Theresa May's Brexit deal suffers the largest Commons defeat in 95 years

Theresa May's Brexit deal suffers the largest Commons defeat in 95 years

Germany and France are said to be willing to extend withdrawal negotiations until 2020, The Times of London reports: "Previous planning had centred on a three-month delay to Brexit from March 29 until the end of June but now, according to multiple sources, European Union officials are investigating legal routes to postpone Britain's withdrawal until next year". The total may climb above 100, perhaps leaving Mrs May in second place behind Tony Blair, who faced a rebellion of 139 over his plan to take Britain to war with Iraq in 2003 (he won the vote anyway, with the backing of the Tories).

Theresa May speaks during the weekly Prime Minister's Questions (PMQs) in the House of Commons in London on January 16, 2019, ahead of a debate and vote on a motion of no confidence in the government. The vote was postponed from mid-December, with little changing over the holidays as members of parliament overwhelmingly opposed the deal. This action set 29 March as the date of departure.

May countered to say that people voted for Brexit in order for the United Kingdom to be able to strike its own trade deals, while still maintaining a close trading partnership with Europe. Her defeat, 432 to 202, was the worst endured by a sitting government in British history.

Instead, the prime minister's opponents, both those who want a harder Brexit, and those who want a softer Brexit - or none at all - were eager for the next phase of battle.

The new government will be confirmed in office by passing a resolution in the Commons "This House has confidence in Her Majesty's Government". May has also promised to consult with senior MPs to discuss the changes required to secure parliamentary support, which will provide the basis for further consultations with the EU.

There is growing speculation in London and Brussels that she could seek to delay Brexit to avoid a no-deal scenario.

What has the opposition said?

Theresa May has survived a no-confidence vote in her government and fended off Labour leader Jeremy Corbyn's attempt to force a general election. This vote will occur on Wednesday, Jan. 16.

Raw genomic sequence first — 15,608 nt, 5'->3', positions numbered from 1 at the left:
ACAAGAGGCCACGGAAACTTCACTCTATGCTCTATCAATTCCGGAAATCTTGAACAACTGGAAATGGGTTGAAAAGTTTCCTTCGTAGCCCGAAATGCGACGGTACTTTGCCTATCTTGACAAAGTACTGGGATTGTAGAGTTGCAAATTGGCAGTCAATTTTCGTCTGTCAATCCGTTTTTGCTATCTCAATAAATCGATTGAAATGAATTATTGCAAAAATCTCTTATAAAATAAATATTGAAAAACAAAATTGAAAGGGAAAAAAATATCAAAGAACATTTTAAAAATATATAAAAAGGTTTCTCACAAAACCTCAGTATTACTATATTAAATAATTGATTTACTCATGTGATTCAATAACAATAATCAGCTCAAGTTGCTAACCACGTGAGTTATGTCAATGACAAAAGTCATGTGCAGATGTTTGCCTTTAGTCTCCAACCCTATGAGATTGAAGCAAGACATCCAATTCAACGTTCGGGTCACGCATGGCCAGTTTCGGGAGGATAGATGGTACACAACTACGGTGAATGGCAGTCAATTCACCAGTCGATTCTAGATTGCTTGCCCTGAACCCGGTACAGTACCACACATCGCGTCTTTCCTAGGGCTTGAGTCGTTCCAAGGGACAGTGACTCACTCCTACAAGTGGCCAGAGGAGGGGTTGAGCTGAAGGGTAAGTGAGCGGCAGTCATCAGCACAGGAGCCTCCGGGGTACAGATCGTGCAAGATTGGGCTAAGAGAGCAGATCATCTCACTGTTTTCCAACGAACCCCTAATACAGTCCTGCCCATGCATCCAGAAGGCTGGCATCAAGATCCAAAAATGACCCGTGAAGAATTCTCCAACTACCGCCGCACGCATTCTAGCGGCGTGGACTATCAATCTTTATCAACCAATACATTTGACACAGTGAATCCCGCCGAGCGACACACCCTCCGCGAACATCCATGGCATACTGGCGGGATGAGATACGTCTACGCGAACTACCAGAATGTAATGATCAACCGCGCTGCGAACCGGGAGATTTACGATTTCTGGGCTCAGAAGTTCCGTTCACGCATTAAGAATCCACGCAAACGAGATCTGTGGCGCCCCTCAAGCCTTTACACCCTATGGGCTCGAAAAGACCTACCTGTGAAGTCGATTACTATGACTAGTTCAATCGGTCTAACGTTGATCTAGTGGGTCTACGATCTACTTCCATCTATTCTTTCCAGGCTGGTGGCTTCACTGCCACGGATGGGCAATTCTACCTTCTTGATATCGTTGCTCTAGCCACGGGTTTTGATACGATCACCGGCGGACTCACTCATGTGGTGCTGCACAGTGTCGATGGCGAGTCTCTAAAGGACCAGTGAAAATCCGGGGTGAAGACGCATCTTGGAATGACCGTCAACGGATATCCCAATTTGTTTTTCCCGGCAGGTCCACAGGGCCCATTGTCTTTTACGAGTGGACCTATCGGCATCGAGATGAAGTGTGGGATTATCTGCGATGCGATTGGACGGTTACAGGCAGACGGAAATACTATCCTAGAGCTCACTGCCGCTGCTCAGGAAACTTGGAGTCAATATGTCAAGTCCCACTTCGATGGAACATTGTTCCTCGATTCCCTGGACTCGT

What will happen if Theresa May wins the vote of no confidence?

May now has 24 hours to save her government.

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The prime minister's own backbenchers rebelled in huge numbers over the divorce deal, but the ringleaders said they would still back her in the confidence vote scheduled for around 6am on Thursday.

What has the European Union said?

Previously, EU officials had suggested that a much smaller defeat of the Brexit deal, of around 60 votes, would give them something to work with and that they had some concessions up their sleeves to get it over the line.

European Council President Donald Tusk highlighted the quagmire the United Kingdom had sunk into, and hinted that the best solution might be for Britain not to leave.

May has warned another vote "would do irreparable damage to the integrity of our politics". They also restated that the Northern Ireland backstop is a temporary and emergency measure, only to be used in the absence of a future trade agreement. Amid the myriad complexities surrounding the terms of the EU-U.K. divorce, the decision has strained the U.K.'s constitutional arrangements.

The prime minister said an election was "simply not in the national interest".

Barnier's comments referred to the future relationship, suggesting the European Union might be open to talks about the "political declaration", the legally non-binding annex to the withdrawal agreement, that lays out the basis for negotiations on the future relations and trade deal.

The rapidly running out of time before the March 29 deadline.

Explaining it, he said: 'The Bill would say this that if the PM has not secured a compromise bill and got it through Parliament by the end of the first week of March then she would be legally mandated to write to the European Union and ask for a nine month extension to Article 50.

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